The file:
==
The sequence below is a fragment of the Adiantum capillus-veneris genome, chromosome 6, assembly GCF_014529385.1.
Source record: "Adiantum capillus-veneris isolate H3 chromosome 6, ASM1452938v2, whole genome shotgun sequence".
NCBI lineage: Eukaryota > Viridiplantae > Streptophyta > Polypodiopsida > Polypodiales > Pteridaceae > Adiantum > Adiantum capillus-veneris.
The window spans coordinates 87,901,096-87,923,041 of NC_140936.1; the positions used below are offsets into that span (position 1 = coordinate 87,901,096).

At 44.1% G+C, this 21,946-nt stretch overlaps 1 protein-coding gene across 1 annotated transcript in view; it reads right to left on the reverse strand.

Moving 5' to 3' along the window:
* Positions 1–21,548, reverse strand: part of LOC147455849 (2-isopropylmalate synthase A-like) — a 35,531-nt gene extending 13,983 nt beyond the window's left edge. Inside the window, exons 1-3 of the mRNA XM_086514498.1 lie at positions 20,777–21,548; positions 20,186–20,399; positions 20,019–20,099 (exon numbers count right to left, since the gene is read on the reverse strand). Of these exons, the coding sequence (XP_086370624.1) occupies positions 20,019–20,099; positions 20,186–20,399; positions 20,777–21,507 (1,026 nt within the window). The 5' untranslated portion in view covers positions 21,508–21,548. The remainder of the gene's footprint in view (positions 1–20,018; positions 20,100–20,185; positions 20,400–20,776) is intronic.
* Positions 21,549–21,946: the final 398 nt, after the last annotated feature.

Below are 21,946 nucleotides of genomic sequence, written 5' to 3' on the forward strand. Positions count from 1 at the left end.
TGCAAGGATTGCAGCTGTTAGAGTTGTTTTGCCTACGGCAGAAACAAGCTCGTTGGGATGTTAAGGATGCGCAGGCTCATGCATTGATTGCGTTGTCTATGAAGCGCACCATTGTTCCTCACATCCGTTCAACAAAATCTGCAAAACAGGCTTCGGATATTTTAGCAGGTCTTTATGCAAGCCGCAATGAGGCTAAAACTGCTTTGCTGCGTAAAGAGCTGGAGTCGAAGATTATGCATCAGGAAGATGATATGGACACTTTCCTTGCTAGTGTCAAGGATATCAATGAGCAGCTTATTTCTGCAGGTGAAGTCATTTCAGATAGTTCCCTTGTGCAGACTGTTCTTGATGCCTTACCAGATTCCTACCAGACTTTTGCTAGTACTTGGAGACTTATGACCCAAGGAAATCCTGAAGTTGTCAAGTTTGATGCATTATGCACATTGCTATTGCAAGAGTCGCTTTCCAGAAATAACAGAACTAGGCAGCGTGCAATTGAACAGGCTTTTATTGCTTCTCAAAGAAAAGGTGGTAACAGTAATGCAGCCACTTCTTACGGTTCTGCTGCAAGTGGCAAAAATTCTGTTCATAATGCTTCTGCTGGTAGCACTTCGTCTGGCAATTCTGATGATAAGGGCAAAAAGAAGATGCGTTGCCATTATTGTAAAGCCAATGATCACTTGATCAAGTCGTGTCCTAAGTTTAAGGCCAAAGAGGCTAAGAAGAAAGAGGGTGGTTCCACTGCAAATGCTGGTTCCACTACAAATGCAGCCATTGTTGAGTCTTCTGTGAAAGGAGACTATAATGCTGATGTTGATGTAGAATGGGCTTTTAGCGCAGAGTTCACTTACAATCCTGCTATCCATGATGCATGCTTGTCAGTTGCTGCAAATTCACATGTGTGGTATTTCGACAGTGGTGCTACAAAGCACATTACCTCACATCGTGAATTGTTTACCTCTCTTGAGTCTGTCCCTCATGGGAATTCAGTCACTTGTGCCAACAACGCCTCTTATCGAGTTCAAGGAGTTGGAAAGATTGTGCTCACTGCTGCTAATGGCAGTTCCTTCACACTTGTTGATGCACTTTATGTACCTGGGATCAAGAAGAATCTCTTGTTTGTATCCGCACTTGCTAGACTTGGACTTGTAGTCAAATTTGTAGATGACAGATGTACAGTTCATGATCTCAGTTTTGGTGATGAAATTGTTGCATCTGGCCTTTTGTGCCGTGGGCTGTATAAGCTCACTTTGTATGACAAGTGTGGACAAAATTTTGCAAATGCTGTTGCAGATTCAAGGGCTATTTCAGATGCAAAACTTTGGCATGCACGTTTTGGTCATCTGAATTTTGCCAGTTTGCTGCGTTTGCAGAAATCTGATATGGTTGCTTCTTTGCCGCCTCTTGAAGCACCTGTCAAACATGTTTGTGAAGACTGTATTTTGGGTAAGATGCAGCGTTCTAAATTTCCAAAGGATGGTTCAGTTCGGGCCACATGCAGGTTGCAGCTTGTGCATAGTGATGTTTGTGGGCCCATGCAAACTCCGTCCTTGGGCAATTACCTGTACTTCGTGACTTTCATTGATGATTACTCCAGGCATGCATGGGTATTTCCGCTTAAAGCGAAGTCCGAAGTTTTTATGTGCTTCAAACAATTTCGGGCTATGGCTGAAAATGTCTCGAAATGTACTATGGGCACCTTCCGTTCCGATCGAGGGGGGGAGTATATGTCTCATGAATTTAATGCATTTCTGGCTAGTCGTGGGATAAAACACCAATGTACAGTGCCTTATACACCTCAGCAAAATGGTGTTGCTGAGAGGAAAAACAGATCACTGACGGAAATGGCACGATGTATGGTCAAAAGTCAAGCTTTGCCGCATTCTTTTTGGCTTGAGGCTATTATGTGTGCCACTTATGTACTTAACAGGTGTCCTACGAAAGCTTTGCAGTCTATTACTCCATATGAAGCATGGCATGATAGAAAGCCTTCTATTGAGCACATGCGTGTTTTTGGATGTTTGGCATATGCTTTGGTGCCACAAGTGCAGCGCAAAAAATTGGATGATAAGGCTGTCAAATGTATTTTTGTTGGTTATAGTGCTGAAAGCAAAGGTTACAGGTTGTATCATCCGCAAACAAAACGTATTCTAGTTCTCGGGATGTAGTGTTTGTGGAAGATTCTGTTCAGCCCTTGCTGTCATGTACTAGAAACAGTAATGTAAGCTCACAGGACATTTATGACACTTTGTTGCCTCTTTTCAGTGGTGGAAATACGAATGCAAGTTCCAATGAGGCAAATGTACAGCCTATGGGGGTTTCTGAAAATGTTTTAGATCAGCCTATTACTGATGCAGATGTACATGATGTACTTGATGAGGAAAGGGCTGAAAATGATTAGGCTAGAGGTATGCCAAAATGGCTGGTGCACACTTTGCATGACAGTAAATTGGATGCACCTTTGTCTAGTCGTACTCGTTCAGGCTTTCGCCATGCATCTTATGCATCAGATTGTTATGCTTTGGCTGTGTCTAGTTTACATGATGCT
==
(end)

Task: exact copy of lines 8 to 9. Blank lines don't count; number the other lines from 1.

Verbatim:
* Positions 21,549–21,946: the final 398 nt, after the last annotated feature.

Below are 21,946 nucleotides of genomic sequence, written 5' to 3' on the forward strand. Positions count from 1 at the left end.